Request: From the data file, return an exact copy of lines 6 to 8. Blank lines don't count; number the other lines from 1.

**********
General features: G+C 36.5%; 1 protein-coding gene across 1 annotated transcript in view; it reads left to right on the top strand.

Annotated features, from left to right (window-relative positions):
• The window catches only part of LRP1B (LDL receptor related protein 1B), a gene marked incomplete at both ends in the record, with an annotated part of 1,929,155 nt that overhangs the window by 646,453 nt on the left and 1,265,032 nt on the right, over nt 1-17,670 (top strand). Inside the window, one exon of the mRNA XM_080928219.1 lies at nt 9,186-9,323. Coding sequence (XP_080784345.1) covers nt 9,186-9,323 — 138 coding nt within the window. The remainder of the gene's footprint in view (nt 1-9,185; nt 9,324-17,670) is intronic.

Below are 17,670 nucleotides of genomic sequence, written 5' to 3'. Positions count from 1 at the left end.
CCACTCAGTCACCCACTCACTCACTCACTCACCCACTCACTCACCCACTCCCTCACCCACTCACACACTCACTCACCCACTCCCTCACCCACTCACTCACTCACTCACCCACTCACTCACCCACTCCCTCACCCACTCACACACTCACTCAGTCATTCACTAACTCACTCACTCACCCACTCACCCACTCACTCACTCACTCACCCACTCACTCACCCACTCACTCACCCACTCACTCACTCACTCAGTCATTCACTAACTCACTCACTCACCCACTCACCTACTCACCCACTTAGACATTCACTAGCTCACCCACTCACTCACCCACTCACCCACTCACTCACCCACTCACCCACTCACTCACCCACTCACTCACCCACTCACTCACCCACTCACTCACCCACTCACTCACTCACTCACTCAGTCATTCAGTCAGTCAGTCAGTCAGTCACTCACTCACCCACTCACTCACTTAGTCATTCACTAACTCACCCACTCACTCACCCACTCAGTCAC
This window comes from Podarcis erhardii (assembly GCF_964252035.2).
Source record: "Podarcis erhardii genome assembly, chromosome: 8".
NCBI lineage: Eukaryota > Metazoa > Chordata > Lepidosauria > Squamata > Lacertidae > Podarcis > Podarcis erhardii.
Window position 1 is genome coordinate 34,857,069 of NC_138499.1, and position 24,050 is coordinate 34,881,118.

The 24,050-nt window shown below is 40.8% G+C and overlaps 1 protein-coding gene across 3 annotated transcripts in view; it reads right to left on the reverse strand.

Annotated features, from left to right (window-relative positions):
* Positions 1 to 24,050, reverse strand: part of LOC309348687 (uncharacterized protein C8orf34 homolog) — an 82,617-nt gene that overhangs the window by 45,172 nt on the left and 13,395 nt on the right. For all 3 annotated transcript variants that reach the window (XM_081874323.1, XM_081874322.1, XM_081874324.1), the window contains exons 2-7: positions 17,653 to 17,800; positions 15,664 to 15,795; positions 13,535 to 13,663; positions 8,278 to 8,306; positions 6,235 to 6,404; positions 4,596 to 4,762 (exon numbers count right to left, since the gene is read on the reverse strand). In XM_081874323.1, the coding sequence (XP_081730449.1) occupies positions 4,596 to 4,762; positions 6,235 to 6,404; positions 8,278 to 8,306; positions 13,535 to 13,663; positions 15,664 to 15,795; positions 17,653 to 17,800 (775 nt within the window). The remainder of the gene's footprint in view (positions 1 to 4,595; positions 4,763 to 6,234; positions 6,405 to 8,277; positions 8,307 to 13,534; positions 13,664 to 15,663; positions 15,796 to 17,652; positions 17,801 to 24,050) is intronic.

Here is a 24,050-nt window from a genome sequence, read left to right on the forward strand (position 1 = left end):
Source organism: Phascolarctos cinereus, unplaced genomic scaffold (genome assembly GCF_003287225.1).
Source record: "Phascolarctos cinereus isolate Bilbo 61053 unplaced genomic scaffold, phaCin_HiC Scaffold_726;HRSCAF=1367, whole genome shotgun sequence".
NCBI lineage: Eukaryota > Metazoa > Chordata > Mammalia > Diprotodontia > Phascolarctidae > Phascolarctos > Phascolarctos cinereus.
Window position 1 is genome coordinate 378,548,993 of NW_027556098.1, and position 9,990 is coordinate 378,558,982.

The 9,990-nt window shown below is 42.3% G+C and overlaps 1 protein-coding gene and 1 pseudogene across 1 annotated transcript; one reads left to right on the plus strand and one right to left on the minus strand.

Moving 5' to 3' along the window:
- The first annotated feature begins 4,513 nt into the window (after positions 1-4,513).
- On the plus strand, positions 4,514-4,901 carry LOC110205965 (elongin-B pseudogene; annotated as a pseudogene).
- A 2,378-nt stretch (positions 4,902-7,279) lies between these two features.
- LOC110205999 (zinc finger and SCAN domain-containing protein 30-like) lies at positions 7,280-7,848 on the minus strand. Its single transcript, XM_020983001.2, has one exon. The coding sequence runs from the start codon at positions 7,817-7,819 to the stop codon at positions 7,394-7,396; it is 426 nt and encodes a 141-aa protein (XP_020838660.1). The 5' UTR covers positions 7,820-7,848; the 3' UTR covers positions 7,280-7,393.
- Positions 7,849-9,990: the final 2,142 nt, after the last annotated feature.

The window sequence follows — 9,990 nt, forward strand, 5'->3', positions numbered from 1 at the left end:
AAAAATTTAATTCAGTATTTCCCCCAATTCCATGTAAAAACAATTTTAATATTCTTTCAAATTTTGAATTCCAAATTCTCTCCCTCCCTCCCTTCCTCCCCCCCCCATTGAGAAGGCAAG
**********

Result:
This window comes from Podarcis erhardii (assembly GCF_964252035.2).
Source record: "Podarcis erhardii genome assembly, chromosome: 8".
NCBI lineage: Eukaryota > Metazoa > Chordata > Lepidosauria > Squamata > Lacertidae > Podarcis > Podarcis erhardii.